[Wellington Mark IC, R1593 coded OJ-N, of No 149 Squadron RAF, being loaded with 250-lb GP bombs at Mildenhall, Suffolk, for the forthcoming night raid.]
At that time, Fighter Command was in dire straits. Biggin Hill, Tangmere, Manson (sic) and other airfields were being subjected to a terrible pasting. In some attacks, 100 bombs would be dropped on one single airfield and their viability, as an operational unit, was dubious at best. The sudden change of targeting by Goering’s Luftwaffe gave Fighter Command the respite it so desperately needed. A.C.M. Lord Dowding described it as a miracle! The daylight attacks on our cities were undertaken at high level, giving our C.H.L.’s the opportunity to detect the approach of enemy aircraft at an early stage, and to give our fighters enough time to reach optimum height. London was at the extreme range of the deadly Bf109’s and this undoubtedly contributed to higher enemy losses. Historians can regard these early raids on Berlin of immense importance since they resulted in changing the enemy’s tactics from a winning formula - to one that denied them victory. Fighter Command was able to recover from the former onslaught of airfields and aircraft – going on to defeat the Luftwaffe in one of the famous aerial battles of all time.
For the first time in World War Two, Hitler’s rampage through Europe was checked. His plans concerning the invasion of the United Kingdom required an early decision as regards the date of invasion but the heavy losses incurred by the Luftwaffe during the Battle of Britain raised serious doubt whether a position of air superiority could be attained. Operation ‘Sea Lion’ was initially postoned then later cancelled.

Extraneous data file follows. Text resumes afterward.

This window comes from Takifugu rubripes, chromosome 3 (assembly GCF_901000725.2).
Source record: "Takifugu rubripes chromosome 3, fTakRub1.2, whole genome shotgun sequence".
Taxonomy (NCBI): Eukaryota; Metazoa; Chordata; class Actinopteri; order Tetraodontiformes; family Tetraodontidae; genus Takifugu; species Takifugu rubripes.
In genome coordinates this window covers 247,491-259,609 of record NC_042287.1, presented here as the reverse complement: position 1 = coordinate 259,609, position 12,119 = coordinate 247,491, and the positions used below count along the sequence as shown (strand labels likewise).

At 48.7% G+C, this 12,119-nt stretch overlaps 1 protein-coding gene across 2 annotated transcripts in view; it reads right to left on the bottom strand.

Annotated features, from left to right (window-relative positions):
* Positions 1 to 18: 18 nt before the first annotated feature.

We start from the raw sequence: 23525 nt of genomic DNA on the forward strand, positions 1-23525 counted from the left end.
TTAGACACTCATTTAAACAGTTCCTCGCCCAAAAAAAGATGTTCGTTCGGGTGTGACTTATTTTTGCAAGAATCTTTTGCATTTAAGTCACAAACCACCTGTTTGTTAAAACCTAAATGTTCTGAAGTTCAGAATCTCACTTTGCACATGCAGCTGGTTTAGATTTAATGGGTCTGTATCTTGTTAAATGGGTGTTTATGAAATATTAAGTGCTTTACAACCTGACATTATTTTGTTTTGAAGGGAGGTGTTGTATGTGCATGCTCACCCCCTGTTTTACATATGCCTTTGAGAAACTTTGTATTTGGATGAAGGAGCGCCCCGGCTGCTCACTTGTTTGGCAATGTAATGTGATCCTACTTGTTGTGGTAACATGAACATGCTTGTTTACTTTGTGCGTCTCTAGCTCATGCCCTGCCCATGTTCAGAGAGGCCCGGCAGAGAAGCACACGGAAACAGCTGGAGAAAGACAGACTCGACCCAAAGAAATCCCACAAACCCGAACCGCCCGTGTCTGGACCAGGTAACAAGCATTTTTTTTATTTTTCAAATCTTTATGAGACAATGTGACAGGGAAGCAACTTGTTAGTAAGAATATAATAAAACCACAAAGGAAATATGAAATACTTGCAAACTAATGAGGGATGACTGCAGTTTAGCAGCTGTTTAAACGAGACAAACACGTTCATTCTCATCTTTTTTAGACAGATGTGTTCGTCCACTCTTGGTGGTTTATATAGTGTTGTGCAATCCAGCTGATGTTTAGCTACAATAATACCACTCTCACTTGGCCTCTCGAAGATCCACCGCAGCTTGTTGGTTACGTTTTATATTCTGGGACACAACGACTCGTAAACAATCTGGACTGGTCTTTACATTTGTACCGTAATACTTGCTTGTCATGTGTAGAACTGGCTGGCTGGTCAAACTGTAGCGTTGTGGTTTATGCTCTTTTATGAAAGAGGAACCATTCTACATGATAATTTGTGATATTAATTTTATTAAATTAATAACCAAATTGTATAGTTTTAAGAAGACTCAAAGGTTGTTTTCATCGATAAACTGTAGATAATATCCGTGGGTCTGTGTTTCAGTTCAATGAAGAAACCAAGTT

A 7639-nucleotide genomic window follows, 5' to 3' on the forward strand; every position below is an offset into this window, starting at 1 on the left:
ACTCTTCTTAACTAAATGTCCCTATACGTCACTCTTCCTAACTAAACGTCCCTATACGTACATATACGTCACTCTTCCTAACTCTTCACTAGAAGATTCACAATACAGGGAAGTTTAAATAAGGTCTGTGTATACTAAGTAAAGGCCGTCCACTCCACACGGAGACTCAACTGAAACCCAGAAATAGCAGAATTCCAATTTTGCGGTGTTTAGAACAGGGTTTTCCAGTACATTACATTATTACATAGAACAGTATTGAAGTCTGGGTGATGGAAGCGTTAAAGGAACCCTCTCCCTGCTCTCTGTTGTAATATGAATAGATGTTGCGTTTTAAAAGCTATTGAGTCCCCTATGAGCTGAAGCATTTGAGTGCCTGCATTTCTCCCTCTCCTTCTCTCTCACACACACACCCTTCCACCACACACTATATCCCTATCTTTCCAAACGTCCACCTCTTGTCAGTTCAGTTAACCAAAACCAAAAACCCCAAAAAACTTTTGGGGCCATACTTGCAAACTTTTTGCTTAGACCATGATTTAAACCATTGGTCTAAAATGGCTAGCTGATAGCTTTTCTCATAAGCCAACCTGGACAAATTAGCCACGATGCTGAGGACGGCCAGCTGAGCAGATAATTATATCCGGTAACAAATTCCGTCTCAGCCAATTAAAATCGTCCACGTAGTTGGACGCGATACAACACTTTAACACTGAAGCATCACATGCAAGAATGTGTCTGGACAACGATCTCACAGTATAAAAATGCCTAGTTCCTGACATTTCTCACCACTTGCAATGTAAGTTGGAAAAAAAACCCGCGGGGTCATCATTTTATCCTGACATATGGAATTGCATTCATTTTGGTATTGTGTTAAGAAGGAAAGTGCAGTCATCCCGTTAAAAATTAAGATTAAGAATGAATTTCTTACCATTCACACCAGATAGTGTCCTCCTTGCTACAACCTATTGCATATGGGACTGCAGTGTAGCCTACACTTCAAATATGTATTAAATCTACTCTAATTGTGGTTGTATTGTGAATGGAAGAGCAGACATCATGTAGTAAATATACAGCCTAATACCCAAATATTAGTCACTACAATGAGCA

The raids on Berlin helped shape aerial battlefields of the future and helped to shape future strategy and effort. They destroyed the mythology of German invicibility and illustrated the possibility of victory at a time when news and events pointed towards darkness and defeat. It was not achieved without cost. That cost is correctly recorded in the Roll of Honour in the Battle of Britain Memorial Chapel within Westminster Abbey in London.”
- Donnelly, Larry. The Other Few: The Contribution Made by Bomber and Coastal Aircrew to the Winning of the Battle of Britain. Red Kite/Air Research, 2004.
- Middlebrook, Martin and Everett, Chris. (1985). The Bomber Command War Diaries: An Operational Reference Book. Pen & Sword Aviation. Reprint Edition 2014.
- Napier, Michael. Vickers Wellington Units of Bomber Command. Combat Aircraft 133. Osprey Publishing, 2020.
- Scottish Saltire Aircrew Association. The First Raids on Berlin, Library Reference Number: 002. (accessed Sept 2023)
- The Tiller. RTB Mrs. Lavinia Flint - Leonard Ing - Andrew Jackson. Newsletter of 115 Squadron Association, April 2009. (accessed Sept 2023)
- Ward, Chris and Smith, Steve. 3 Group Bomber Command: An Operational Record. Pen & Sword Books, 2009.
- Ward, Chris. 115 Squadron Profile. Mention the War Ltd, 2019.